Contact Lens Overwear


Contact Lens Overwear

Back in the 1500s Leonardo Da Vinci was the first to develop the concept of a contact lens. If Leo could only see us now he would marvel at the hundreds of contact lens designs and dozens of highly sophisticated plastic polymers. Today it’s rare that a patient cannot be fitted with some kind of contact lens.

But are we treating our eyes well?

It’s true that contact lenses are wonderful
and they provide an excellent alternative to glasses. But contact lens use is not without risk
and the potential for vision-threatening problems is present
especially in those who abuse the use of contacts.

Contact lens complications: It’s mostly about oxygen!

First of all it’s important to understand that wearing contact lenses is very safe…assuming it is not abused. When you think of contact lens-related complications
you must think in terms of oxygen. That’s right

Simply stated even the best fitting contact lens causes a compromise of the oxygen supply to the cornea. When a contact lens is in the eye not as much atmospheric oxygen gets through to the cornea as compared to when there is no contact lens on the eye. Over a long period too little oxygen is not good.

What can happen?

If you were to continue using a disposable razor you’d eventually knick your skin by the dulled blade. Disposable razor blades are meant to be thrown away after a period of time. It’s similar with disposable contact lenses. They are meant to be discarded after a designated period of time.

It’s important to understand that overwearing your contact lenses whether it’s too many hours in a day or too many weeks before discarding may not cause you to experience any symptoms. Here lies the danger. If the cornea doesn’t receive enough oxygen it actually becomes somewhat anesthetized
being less able to experience pain or discomfort. All eye doctors have seen patients with various degrees of contact lens-related corneal abrasions often without any symptoms.

Several things can happen when the cornea is deprived of enough oxygen. The term deprive does not mean completely cutting off the oxygen supply but instead refers to a subtle reduction in oxygen supply over a long period of time. Slow starvation if you will.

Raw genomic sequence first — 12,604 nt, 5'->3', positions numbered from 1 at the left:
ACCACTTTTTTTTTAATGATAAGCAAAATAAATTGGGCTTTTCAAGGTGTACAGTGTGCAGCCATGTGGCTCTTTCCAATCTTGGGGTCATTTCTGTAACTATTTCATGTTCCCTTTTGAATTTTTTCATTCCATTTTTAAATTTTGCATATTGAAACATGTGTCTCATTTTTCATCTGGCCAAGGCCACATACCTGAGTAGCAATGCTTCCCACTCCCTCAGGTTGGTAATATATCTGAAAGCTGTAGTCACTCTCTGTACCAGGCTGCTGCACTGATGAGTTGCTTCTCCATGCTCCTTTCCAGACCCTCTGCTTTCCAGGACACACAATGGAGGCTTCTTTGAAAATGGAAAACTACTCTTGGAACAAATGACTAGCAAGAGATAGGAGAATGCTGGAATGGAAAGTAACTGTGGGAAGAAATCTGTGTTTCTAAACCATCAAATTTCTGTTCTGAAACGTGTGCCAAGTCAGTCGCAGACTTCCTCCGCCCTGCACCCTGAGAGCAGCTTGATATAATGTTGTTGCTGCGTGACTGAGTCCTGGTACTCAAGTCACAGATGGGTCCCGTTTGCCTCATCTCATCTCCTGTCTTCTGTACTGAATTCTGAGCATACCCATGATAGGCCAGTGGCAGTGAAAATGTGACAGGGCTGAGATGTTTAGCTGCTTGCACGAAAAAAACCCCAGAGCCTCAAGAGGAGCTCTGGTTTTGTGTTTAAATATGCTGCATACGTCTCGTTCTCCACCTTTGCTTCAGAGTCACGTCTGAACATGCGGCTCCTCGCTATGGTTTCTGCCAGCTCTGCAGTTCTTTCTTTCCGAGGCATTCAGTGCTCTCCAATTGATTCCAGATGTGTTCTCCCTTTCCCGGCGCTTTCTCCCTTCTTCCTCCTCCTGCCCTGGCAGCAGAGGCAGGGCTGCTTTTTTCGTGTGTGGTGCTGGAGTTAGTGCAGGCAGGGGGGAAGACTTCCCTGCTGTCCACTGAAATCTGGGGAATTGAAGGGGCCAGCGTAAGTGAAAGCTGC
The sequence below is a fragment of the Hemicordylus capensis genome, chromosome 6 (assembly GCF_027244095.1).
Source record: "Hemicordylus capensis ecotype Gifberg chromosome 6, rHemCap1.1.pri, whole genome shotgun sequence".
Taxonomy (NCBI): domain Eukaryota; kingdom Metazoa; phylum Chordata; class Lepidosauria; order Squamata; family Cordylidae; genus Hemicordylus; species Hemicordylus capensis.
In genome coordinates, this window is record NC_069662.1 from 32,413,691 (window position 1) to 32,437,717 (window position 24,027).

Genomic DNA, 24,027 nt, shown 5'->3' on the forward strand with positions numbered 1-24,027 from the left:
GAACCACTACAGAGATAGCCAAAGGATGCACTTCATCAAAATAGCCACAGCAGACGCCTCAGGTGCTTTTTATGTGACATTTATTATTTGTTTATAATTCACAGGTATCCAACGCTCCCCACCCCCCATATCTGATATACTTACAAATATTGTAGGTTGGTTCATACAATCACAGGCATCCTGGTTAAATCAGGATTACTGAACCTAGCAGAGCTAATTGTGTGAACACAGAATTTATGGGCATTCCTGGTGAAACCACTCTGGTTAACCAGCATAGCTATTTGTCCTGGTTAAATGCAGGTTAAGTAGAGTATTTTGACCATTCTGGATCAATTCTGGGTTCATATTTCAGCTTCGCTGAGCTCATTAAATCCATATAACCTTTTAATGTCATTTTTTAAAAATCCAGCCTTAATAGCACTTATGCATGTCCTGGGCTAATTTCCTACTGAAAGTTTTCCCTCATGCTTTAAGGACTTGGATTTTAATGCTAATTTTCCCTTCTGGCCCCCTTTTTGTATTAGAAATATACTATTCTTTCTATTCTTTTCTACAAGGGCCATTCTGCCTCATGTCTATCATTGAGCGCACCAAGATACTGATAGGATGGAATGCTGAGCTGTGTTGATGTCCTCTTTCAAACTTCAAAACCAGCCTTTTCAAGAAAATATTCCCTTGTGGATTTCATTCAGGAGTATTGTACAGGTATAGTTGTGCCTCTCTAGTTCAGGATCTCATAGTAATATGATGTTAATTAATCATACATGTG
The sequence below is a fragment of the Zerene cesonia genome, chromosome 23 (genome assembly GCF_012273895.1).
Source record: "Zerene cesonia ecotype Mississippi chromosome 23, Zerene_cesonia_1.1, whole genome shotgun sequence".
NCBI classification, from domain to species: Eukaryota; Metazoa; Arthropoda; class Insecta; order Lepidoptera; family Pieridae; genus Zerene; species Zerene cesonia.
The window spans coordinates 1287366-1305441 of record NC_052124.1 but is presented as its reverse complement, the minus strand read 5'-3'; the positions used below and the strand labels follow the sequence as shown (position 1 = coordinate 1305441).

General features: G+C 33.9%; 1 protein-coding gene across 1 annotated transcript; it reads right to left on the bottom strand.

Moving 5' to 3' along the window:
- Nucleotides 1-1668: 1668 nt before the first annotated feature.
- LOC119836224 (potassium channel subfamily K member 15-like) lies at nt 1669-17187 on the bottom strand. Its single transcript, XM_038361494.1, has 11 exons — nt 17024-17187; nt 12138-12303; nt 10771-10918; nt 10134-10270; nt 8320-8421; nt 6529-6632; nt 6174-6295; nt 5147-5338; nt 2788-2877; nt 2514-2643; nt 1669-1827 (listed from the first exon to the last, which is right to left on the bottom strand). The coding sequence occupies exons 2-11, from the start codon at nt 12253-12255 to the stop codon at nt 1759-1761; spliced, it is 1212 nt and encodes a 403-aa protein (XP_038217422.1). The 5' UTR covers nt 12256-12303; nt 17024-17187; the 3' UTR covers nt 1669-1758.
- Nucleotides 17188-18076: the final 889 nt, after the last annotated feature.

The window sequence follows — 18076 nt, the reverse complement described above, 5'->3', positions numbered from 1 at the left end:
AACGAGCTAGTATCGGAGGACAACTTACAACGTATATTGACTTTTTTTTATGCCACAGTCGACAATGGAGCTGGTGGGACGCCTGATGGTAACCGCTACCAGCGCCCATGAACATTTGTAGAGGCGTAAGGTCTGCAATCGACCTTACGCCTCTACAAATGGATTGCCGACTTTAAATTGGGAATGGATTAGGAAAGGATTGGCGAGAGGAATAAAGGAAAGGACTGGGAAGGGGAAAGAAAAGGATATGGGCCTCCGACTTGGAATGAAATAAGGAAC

Abnormal blood vessel growth

In the normal eye the cornea is perfectly transparent tissue with no blood vessels. If the cornea is deprived of enough oxygen over a period of time blood vessels from the surrounding tissues can grow into the cornea. This is a response of the cornea “calling out” for oxygen; it’s the body’s natural reaction to send in blood vessels. The aim of these new blood vessels is to deliver fresh oxygen to the starved corneal tissue. If left untreated these vessels can continue to grow into the cornea and can interfere with vision. Incidentally these vessels are permanent. They remain even if one is to cease wearing contact lenses. So prevention of their growth is key.

Surface cell problems

Another adverse effect of reduced oxygen supply involves the single layer of cells on the surface of the cornea. These epithelial cells are very sensitive to reduced oxygen supply. Over time they can swell and become loosened from their firm attachment to the cornea leaving openings in the cornea’s protective surface. These openings in the surface are opportunities for bacteria to cause infection. If too many epithelial cells slough off an abrasion or worse a corneal ulcer can form.

Lastly we now know that reduced oxygen supply to the cornea causes various bacteria to be able to bind to the epithelial cells. Healthy well-oxygenated epithelial cells tend to resist bacterial binding. Obviously when bacteria bind to the surface cells they are in a position to cause an infection.


All these complications are highly preventable through the use of common sense. Don’t wear your contact lenses all the time. It’s important to give your corneas a regular “oxygen break”. If you are just hanging around the house it’s a nice opportunity to give your eyes a rest by wearing your glasses. Avoid wearing your contacts for all your waking hours.

Disposing of your lenses

The reason to dispose of your contact lenses after a designated wearing period whether it s two weeks or one month once again has to do with oxygen. When a new lens is placed on the cornea the level of oxygen getting through to the cornea is at its peak. Over time as the lens is worn and becomes layered with tear proteins as well as other debris and makeup corneal oxygen levels begin to diminish. Unfortunately some patients continue to wear their lenses far beyond the safety point. Since they frequently have no symptoms they mistakenly believe that nothing is wrong. Don’t be deceived into this way of thinking. A fresh lens will give your corneas the oxygen they need.

The big picture

One must think in terms of the long haul when wearing contact lenses. It’s important to maintain optimal corneal health throughout life. You’re not doing yourself any favours by wearing lenses too many hours each day or wearing your lenses past their designated life span. Remember the key is to keep as much oxygen flowing to the cornea as possible.

Stay in close touch with your doctor

Your doctor will examine your corneas to make sure none of the problems we’ve talked about are taking place. Adhere to the lens replacement and appointment schedule you are given by your doctor. If you suspect that you do have a problem if your eye gets red or if your vision is blurred or painful stop wearing your contact lenses and call your doctor’s office.

Giving your eyes a reasonable oxygen break each day and replacing your lenses when you’re supposed to will help ensure that your corneas remain healthy and that you have many years of problem-free
clear vision with your contact lenses.